I disagree with Lanier’s critique open-source or free-software, and of his prescriptions (which involve various ways of making things more proprietary, ways that I think would have to involve quite a bit of repression to actually work). I think that Lanier’s critique extrapolates too much from a few cases and overstates innovation in proprietary contexts. Innovation isn’t something that people do when they get paid for it. It is a part of human nature, and people will do it if they have the opportunity and the tools, in proprietary or open contexts, whether they are paid fantastically or at a subsistence level (though probably not if they’re hungry). Accumulating wealth is a totally different issue altogether, and Lanier makes a connection between the two that isn’t really there. This is a capitalist system. To make huge amounts of money, you have to find a way to take other people’s work, steal something from other people or other species that no one has paid for before, or manipulate financial systems and laws so that a bunch of the newly invented money goes to you. None of this has anything to do with innovation. The value of free software for innovation is just that it’s easier to innovate if you have access to what other people have done before. Lanier doesn’t really deny this, he only argues that proprietary systems have been more innovative (but I don’t think his dismissal of Wikipedia and GNU/Linux and his celebration of the iPhone constitute enough evidence for this).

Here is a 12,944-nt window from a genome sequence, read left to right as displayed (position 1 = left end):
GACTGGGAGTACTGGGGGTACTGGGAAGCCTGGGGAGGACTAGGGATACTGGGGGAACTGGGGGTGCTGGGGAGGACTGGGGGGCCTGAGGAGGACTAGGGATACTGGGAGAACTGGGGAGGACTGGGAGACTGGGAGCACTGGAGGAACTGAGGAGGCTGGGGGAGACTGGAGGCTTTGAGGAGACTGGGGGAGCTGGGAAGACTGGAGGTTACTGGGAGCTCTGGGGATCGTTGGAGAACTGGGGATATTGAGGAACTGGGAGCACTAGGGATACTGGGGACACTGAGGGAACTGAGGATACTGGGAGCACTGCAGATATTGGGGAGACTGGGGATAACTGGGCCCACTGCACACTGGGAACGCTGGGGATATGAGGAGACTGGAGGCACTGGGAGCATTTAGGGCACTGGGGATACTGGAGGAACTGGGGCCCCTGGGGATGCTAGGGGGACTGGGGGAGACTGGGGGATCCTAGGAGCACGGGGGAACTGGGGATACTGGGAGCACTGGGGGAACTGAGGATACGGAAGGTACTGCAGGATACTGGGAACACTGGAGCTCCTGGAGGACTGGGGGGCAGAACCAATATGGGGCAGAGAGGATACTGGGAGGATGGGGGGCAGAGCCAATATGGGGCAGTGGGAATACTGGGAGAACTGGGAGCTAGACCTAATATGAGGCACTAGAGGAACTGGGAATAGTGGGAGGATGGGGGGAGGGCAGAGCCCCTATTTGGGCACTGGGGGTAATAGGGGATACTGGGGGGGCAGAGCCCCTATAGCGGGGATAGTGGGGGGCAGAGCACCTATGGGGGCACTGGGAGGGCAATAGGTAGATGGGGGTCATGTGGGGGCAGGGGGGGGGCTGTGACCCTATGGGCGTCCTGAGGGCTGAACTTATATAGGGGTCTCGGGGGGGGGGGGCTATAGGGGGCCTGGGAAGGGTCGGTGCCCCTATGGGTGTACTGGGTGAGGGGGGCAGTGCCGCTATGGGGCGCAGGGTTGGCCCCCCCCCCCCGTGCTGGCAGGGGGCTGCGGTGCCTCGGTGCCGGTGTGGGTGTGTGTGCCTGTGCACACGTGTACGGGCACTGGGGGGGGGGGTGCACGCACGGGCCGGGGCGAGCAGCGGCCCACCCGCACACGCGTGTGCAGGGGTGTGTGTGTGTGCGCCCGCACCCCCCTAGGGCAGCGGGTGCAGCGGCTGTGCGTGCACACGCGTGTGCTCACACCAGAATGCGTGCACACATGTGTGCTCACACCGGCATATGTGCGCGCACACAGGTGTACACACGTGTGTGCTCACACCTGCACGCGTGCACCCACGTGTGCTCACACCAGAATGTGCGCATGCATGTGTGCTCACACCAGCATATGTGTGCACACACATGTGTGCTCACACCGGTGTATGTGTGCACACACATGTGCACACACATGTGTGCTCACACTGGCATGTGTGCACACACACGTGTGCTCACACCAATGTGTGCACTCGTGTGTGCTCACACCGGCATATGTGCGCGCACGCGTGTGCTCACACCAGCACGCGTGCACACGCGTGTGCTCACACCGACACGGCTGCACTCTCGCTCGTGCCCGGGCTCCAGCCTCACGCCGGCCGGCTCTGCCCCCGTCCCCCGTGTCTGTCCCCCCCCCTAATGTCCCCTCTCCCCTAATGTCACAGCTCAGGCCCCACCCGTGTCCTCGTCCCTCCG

In other words, society needs innovation but it does not need to tie innovation to the accumulation of wealth in order to encourage it. Innovation is not, today, tied to accumulation of wealth. Today, those who have accumulated wealth are able to seize and control other people’s innovations. The question of the distribution of wealth is a separate issue from that of innovation, and another question that Lanier and I disagree about.